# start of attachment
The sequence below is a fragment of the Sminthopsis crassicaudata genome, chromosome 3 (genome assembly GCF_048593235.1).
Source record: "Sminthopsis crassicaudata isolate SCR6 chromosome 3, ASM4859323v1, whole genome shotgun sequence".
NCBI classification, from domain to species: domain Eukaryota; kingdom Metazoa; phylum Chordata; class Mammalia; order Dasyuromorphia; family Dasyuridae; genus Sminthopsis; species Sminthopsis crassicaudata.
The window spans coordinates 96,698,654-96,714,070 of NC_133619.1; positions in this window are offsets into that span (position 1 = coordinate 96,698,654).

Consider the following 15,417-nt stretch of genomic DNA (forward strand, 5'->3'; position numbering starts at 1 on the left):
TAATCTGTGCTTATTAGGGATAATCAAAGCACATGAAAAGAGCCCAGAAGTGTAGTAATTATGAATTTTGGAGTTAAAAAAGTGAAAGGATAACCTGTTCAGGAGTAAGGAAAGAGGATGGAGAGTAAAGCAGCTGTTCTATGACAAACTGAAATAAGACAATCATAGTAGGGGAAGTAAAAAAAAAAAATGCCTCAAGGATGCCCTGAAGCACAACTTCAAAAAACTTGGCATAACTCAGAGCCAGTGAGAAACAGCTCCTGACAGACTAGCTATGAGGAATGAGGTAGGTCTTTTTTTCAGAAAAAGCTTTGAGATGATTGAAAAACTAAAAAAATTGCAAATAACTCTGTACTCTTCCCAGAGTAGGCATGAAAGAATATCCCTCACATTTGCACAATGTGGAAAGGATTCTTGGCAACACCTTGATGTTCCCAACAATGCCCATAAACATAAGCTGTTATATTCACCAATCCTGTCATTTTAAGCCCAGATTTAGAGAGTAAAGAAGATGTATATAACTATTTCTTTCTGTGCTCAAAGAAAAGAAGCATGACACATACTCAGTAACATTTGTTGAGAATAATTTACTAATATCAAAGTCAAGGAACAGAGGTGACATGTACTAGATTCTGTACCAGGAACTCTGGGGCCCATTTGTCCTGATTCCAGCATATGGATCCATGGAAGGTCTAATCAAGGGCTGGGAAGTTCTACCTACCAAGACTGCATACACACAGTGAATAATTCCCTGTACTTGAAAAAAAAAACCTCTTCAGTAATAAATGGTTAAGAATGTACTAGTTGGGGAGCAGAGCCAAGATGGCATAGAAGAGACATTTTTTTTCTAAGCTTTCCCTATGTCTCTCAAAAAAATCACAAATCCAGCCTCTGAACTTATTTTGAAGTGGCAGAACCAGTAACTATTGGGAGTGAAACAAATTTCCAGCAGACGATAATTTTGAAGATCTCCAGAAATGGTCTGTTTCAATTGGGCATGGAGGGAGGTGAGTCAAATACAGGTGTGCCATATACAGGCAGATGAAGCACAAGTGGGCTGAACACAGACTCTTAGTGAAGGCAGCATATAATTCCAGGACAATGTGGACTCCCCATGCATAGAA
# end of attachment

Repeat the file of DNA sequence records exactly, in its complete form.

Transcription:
The sequence below is a fragment of the Sminthopsis crassicaudata genome, chromosome 3 (genome assembly GCF_048593235.1).
Source record: "Sminthopsis crassicaudata isolate SCR6 chromosome 3, ASM4859323v1, whole genome shotgun sequence".
NCBI classification, from domain to species: domain Eukaryota; kingdom Metazoa; phylum Chordata; class Mammalia; order Dasyuromorphia; family Dasyuridae; genus Sminthopsis; species Sminthopsis crassicaudata.
The window spans coordinates 96,698,654-96,714,070 of NC_133619.1; positions in this window are offsets into that span (position 1 = coordinate 96,698,654).

Consider the following 15,417-nt stretch of genomic DNA (forward strand, 5'->3'; position numbering starts at 1 on the left):
TAATCTGTGCTTATTAGGGATAATCAAAGCACATGAAAAGAGCCCAGAAGTGTAGTAATTATGAATTTTGGAGTTAAAAAAGTGAAAGGATAACCTGTTCAGGAGTAAGGAAAGAGGATGGAGAGTAAAGCAGCTGTTCTATGACAAACTGAAATAAGACAATCATAGTAGGGGAAGTAAAAAAAAAAAATGCCTCAAGGATGCCCTGAAGCACAACTTCAAAAAACTTGGCATAACTCAGAGCCAGTGAGAAACAGCTCCTGACAGACTAGCTATGAGGAATGAGGTAGGTCTTTTTTTCAGAAAAAGCTTTGAGATGATTGAAAAACTAAAAAAATTGCAAATAACTCTGTACTCTTCCCAGAGTAGGCATGAAAGAATATCCCTCACATTTGCACAATGTGGAAAGGATTCTTGGCAACACCTTGATGTTCCCAACAATGCCCATAAACATAAGCTGTTATATTCACCAATCCTGTCATTTTAAGCCCAGATTTAGAGAGTAAAGAAGATGTATATAACTATTTCTTTCTGTGCTCAAAGAAAAGAAGCATGACACATACTCAGTAACATTTGTTGAGAATAATTTACTAATATCAAAGTCAAGGAACAGAGGTGACATGTACTAGATTCTGTACCAGGAACTCTGGGGCCCATTTGTCCTGATTCCAGCATATGGATCCATGGAAGGTCTAATCAAGGGCTGGGAAGTTCTACCTACCAAGACTGCATACACACAGTGAATAATTCCCTGTACTTGAAAAAAAAAACCTCTTCAGTAATAAATGGTTAAGAATGTACTAGTTGGGGAGCAGAGCCAAGATGGCATAGAAGAGACATTTTTTTTCTAAGCTTTCCCTATGTCTCTCAAAAAAATCACAAATCCAGCCTCTGAACTTATTTTGAAGTGGCAGAACCAGTAACTATTGGGAGTGAAACAAATTTCCAGCAGACGATAATTTTGAAGATCTCCAGAAATGGTCTGTTTCAATTGGGCATGGAGGGAGGTGAGTCAAATACAGGTGTGCCATATACAGGCAGATGAAGCACAAGTGGGCTGAACACAGACTCTTAGTGAAGGCAGCATATAATTCCAGGACAATGTGGACTCCCCATGCATAGAA